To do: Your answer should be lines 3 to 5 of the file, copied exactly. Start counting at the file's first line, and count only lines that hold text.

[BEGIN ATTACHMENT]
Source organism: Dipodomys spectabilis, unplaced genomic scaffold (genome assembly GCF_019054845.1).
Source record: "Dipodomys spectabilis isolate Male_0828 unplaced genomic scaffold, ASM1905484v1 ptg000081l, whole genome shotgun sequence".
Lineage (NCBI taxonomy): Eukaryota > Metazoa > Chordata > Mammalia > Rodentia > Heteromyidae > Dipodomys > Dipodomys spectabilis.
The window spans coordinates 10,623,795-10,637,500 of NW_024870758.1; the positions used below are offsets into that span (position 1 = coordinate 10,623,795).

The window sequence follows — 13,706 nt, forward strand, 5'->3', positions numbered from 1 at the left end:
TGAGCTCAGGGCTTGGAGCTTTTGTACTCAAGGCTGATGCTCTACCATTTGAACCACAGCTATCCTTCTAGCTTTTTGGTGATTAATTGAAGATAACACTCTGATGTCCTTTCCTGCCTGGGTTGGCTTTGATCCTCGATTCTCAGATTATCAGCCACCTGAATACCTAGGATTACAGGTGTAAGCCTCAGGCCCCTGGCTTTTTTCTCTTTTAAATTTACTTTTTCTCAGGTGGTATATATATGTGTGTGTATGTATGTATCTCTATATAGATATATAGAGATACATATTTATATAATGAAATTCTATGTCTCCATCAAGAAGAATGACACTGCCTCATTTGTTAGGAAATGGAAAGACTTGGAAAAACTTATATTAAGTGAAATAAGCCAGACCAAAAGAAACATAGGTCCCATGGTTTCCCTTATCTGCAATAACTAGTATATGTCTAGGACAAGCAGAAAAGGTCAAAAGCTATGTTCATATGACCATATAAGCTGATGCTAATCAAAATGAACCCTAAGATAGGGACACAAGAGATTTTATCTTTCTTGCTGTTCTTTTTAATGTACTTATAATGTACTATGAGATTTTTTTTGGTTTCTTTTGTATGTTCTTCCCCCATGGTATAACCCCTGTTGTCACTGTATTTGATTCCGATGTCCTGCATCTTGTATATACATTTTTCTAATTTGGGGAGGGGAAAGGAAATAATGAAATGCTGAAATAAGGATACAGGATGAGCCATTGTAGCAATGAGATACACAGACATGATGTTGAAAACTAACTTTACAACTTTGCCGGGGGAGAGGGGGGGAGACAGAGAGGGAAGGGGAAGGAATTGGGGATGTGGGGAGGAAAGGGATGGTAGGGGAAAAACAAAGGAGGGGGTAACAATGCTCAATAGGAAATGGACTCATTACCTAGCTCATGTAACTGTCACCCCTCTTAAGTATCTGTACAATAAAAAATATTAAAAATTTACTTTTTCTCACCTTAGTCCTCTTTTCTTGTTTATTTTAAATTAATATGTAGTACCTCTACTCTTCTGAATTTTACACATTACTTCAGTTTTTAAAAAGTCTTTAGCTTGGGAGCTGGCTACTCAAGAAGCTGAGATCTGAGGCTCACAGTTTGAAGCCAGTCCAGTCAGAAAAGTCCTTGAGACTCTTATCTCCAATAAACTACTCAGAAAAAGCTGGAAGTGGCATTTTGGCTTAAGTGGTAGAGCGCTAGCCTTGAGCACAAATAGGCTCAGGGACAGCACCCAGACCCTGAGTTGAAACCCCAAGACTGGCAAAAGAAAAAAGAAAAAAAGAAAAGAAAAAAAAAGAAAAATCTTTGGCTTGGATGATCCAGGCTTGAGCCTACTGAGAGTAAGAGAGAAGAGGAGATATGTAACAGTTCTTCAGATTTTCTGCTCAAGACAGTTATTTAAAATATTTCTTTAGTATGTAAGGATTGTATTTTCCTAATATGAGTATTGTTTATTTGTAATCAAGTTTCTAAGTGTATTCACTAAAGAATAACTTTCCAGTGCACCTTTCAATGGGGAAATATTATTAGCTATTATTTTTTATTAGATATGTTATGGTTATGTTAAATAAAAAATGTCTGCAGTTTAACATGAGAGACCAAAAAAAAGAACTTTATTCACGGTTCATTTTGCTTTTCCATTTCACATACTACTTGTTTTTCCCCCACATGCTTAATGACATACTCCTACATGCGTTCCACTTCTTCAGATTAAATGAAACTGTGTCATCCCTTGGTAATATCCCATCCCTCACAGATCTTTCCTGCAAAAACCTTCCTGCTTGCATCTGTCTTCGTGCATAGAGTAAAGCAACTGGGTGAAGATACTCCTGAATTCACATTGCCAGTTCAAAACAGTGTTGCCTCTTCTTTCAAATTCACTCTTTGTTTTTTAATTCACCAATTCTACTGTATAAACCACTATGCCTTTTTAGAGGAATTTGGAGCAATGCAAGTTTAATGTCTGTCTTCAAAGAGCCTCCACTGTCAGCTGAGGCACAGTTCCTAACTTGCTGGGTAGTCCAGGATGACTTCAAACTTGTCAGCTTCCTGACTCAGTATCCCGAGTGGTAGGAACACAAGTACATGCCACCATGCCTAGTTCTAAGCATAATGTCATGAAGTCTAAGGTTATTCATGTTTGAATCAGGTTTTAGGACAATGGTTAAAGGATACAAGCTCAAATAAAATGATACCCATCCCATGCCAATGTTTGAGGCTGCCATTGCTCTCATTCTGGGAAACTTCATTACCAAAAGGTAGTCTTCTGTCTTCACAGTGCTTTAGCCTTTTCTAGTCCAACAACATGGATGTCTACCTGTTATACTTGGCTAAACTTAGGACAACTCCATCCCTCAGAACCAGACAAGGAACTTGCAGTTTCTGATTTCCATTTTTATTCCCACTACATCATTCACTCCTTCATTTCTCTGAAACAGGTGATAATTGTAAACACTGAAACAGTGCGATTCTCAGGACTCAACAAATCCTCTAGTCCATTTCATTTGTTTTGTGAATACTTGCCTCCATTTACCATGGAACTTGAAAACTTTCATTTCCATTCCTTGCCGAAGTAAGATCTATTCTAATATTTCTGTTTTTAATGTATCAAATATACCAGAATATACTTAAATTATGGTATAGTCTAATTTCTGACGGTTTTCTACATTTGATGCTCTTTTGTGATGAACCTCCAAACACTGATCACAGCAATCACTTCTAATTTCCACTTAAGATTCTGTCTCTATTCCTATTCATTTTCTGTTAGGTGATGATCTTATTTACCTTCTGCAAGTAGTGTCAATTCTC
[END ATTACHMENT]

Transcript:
Lineage (NCBI taxonomy): Eukaryota > Metazoa > Chordata > Mammalia > Rodentia > Heteromyidae > Dipodomys > Dipodomys spectabilis.
The window spans coordinates 10,623,795-10,637,500 of NW_024870758.1; the positions used below are offsets into that span (position 1 = coordinate 10,623,795).

The window sequence follows — 13,706 nt, forward strand, 5'->3', positions numbered from 1 at the left end: